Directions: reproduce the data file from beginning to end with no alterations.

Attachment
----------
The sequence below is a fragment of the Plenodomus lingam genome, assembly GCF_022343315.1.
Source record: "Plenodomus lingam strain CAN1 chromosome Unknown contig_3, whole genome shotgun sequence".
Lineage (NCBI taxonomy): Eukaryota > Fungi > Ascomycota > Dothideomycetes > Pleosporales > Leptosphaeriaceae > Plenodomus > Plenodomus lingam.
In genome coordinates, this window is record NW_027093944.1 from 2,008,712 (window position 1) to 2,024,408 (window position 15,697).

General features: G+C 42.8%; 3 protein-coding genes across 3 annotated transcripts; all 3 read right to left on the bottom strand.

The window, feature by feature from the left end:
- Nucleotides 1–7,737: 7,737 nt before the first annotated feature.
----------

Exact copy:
The sequence below is a fragment of the Plenodomus lingam genome, assembly GCF_022343315.1.
Source record: "Plenodomus lingam strain CAN1 chromosome Unknown contig_3, whole genome shotgun sequence".
Lineage (NCBI taxonomy): Eukaryota > Fungi > Ascomycota > Dothideomycetes > Pleosporales > Leptosphaeriaceae > Plenodomus > Plenodomus lingam.
In genome coordinates, this window is record NW_027093944.1 from 2,008,712 (window position 1) to 2,024,408 (window position 15,697).

General features: G+C 42.8%; 3 protein-coding genes across 3 annotated transcripts; all 3 read right to left on the bottom strand.

The window, feature by feature from the left end:
- Nucleotides 1–7,737: 7,737 nt before the first annotated feature.